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Prenatal Particulate Air Pollution and DNA Methylation in Newborns: An Epigenome-Wide Meta-Analysis

Olena Gruzieva 1, 2 Cheng-Jian Xu 3 Paul Yousefi 4 Caroline Relton 4 Simon Kebede Merid 1 Carrie Breton 5 Lu Gao 5 Heather Volk 6 Jason Feinberg 6 Christine Ladd-Acosta 7 Kelly Bakulski 7 Charles Auffray 8 Nathanaël Lemonnier 8, 9 Michelle Plusquin 10, 11 Akram Ghantous 12 Zdenko Herceg 12 Tim Nawrot 10, 13 Costanza Pizzi 14 Lorenzo Richiardi 14 Franca Rusconi 15 Paolo Vineis 11 Manolis Kogevinas 16, 17 Janine Felix 18 Liesbeth Duijts 18 Herman den Dekker 18 Vincent Jaddoe 18 José Ruiz 19, 20 Mariona Bustamante 16, 17, 19 Josep Maria Antó 16, 17, 21 Jordi Sunyer 16, 17, 21 Martine Vrijheid 16, 17 Kristine Gutzkow 22 Regina Grazuleviciene 23 Carles Hernandez-Ferrer 16, 24 Isabella Annesi-Maesano 25 Johanna Lepeule 9 Jean Bousquet 26, 27 Anna Bergström 1, 2 Inger Kull 1, 28 Cilla Söderhäll 1 Juha Kere 1, 29 Ulrike Gehring 30 Bert Brunekreef 30 Allan Just 31 Rosalind Wright 31 Cheng Peng 32 Diane Gold 32, 33 Itai Kloog 34 Dawn Demeo 32 Göran Pershagen 1, 2 Gerard Koppelman 3 Stephanie London 35 Andrea Baccarelli 36 Erik Melén 1, 28
Abstract : Background: Prenatal exposure to air pollution has been associated with childhood respiratory disease and other adverse outcomes. Epigenetics is a suggested link between exposures and health outcomes. Objectives: We aimed to investigate associations between prenatal exposure to particulate matter (PM) with diameter <10 (PM10) or <2.5μm (PM2.5) and DNA methylation in newborns and children. Methods: We meta-analyzed associations between exposure to PM10 (n=1,949) and PM2.5 (n=1,551) at maternal home addresses during pregnancy and newborn DNA methylation assessed by Illumina Infinium HumanMethylation450K BeadChip in nine European and American studies, with replication in 688 independent newborns and look-up analyses in 2,118 older children. We used two approaches, one focusing on single cytosine-phosphate-guanine (CpG) sites and another on differentially methylated regions (DMRs). We also related PM exposures to blood mRNA expression. Results: Six CpGs were significantly associated [false discovery rate (FDR) <0.05] with prenatal PM10 and 14 with PM2.5 exposure. Two of the PM10-related CpGs mapped to FAM13A (cg00905156) and NOTCH4 (cg06849931) previously associated with lung function and asthma. Although these associations did not replicate in the smaller newborn sample, both CpGs were significant (p<0.05) in 7- to 9-y-olds. For cg06849931, however, the direction of the association was inconsistent. Concurrent PM10 exposure was associated with a significantly higher NOTCH4 expression at age 16 y. We also identified several DMRs associated with either prenatal PM10 and or PM2.5 exposure, of which two PM10-related DMRs, including H19 and MARCH11, replicated in newborns. Conclusions: Several differentially methylated CpGs and DMRs associated with prenatal PM exposure were identified in newborns, with annotation to genes previously implicated in lung-related outcomes.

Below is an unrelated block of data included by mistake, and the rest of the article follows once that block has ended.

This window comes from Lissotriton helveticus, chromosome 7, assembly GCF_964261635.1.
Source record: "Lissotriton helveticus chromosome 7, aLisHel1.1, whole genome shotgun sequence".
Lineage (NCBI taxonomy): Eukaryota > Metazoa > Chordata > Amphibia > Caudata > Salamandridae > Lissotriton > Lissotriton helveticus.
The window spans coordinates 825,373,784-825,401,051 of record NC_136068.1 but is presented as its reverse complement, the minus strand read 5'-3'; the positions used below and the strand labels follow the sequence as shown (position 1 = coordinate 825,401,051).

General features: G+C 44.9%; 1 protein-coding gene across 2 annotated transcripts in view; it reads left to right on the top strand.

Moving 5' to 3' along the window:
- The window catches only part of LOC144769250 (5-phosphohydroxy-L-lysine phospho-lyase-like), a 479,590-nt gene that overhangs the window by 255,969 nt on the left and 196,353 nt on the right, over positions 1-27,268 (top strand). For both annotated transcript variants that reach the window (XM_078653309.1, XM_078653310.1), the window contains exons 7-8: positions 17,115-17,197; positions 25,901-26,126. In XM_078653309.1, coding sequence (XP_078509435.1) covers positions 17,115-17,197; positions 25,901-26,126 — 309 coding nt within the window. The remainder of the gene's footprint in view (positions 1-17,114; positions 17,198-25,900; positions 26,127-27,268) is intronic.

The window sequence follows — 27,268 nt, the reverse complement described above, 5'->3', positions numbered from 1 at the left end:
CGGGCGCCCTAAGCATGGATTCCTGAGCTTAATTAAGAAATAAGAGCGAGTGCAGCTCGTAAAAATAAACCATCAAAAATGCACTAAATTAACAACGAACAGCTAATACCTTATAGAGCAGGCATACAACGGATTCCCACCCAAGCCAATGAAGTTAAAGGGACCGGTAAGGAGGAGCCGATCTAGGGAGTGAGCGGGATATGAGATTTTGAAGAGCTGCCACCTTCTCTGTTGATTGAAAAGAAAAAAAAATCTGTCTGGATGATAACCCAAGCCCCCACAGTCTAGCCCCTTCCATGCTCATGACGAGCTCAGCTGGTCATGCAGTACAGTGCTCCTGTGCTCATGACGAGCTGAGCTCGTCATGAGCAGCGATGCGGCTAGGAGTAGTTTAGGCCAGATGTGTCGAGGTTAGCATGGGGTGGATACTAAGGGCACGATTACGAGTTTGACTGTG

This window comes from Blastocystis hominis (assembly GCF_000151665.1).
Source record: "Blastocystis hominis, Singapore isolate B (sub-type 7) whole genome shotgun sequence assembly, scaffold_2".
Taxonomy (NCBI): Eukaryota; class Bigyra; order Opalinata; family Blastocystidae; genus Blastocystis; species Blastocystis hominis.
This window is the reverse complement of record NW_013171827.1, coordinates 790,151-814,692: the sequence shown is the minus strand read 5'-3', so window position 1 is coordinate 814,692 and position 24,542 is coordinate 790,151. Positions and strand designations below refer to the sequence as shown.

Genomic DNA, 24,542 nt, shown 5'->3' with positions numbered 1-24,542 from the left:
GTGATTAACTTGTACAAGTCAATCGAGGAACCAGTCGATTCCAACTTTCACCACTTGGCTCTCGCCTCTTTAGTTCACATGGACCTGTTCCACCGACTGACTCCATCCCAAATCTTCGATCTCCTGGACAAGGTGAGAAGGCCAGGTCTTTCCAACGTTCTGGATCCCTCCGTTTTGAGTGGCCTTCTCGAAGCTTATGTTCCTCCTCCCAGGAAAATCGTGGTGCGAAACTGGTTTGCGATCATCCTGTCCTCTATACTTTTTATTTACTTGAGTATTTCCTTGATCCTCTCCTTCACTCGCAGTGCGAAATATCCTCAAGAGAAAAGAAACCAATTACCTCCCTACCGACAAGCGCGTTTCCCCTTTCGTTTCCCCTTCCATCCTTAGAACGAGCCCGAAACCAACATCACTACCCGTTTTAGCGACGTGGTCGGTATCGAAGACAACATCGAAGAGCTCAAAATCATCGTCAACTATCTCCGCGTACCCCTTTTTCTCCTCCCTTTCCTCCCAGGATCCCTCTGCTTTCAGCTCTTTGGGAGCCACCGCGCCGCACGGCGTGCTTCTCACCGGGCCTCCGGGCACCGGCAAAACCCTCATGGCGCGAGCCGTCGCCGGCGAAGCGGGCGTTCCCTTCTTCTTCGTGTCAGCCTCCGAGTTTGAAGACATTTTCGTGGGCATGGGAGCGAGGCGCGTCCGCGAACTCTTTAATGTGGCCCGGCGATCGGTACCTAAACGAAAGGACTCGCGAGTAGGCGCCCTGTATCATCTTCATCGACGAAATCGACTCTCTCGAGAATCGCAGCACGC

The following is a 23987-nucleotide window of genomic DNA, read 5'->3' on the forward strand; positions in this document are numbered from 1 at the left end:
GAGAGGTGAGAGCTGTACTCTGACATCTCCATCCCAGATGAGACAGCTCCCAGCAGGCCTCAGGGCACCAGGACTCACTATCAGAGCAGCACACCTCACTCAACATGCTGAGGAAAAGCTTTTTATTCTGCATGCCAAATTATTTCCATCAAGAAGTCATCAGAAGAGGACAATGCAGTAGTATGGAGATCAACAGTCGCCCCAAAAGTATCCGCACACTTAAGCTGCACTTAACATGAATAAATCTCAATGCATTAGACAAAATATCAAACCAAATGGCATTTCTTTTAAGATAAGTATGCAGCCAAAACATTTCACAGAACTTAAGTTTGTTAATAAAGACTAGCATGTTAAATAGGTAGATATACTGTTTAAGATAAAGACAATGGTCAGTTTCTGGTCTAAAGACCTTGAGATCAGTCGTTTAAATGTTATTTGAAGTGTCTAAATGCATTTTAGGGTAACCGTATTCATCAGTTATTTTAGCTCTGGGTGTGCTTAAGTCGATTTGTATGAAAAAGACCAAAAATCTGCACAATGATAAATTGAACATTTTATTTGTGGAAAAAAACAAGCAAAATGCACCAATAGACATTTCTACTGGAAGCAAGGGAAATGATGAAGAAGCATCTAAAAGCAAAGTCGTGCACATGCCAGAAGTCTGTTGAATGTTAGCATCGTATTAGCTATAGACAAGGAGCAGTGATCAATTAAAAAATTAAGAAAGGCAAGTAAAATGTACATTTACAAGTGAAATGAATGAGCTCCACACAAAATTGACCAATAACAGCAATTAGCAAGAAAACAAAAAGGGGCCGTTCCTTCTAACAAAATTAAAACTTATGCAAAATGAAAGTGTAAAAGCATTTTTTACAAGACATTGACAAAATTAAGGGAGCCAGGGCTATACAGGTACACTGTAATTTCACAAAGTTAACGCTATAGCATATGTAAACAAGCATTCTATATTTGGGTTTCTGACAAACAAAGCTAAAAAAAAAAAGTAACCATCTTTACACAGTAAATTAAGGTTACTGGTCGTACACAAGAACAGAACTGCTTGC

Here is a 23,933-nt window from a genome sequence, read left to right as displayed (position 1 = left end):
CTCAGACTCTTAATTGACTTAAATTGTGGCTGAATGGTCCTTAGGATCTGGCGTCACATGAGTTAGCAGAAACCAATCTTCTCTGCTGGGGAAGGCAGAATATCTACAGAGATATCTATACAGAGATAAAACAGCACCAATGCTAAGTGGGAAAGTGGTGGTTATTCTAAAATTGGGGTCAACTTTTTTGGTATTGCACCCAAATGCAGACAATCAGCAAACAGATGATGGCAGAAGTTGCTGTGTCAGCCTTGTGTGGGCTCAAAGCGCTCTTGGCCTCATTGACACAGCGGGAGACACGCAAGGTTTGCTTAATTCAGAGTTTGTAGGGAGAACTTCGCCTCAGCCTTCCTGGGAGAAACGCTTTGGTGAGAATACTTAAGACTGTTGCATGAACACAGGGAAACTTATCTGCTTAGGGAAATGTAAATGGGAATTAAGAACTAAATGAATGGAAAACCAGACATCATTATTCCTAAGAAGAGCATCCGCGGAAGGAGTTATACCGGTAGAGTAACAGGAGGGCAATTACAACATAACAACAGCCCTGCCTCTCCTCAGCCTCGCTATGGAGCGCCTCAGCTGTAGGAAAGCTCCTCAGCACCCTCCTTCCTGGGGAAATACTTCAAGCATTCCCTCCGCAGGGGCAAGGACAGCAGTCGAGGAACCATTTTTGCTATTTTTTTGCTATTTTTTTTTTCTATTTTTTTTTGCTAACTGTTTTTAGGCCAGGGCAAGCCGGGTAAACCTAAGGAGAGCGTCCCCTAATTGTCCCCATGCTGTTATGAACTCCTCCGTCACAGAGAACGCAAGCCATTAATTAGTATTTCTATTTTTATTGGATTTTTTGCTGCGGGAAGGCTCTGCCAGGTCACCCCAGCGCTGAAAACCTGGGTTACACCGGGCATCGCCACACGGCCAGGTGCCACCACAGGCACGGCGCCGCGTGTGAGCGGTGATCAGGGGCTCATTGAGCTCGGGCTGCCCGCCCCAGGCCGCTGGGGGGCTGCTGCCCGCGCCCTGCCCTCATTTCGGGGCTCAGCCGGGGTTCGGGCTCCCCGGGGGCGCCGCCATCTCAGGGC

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Submitted on : Tuesday, June 1, 2021 - 3:02:16 PM
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Olena Gruzieva, Cheng-Jian Xu, Paul Yousefi, Caroline Relton, Simon Kebede Merid, et al.. Prenatal Particulate Air Pollution and DNA Methylation in Newborns: An Epigenome-Wide Meta-Analysis. Environmental Health Perspectives, National Institute of Environmental Health Sciences, 2019, 127 (5), pp.057012. ⟨10.1289/EHP4522⟩. ⟨inserm-03179361⟩



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